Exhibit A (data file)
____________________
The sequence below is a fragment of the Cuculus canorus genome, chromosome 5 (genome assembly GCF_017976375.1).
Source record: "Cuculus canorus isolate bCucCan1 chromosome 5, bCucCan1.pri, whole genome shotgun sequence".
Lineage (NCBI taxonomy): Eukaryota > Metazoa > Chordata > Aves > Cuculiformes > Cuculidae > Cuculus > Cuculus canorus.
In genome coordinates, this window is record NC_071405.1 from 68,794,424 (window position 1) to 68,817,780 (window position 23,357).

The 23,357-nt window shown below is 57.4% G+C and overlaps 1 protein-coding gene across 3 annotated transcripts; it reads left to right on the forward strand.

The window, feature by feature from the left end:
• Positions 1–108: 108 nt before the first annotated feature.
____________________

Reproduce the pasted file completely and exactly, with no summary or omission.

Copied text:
The sequence below is a fragment of the Cuculus canorus genome, chromosome 5 (genome assembly GCF_017976375.1).
Source record: "Cuculus canorus isolate bCucCan1 chromosome 5, bCucCan1.pri, whole genome shotgun sequence".
Lineage (NCBI taxonomy): Eukaryota > Metazoa > Chordata > Aves > Cuculiformes > Cuculidae > Cuculus > Cuculus canorus.
In genome coordinates, this window is record NC_071405.1 from 68,794,424 (window position 1) to 68,817,780 (window position 23,357).

The 23,357-nt window shown below is 57.4% G+C and overlaps 1 protein-coding gene across 3 annotated transcripts; it reads left to right on the forward strand.

The window, feature by feature from the left end:
• Positions 1–108: 108 nt before the first annotated feature.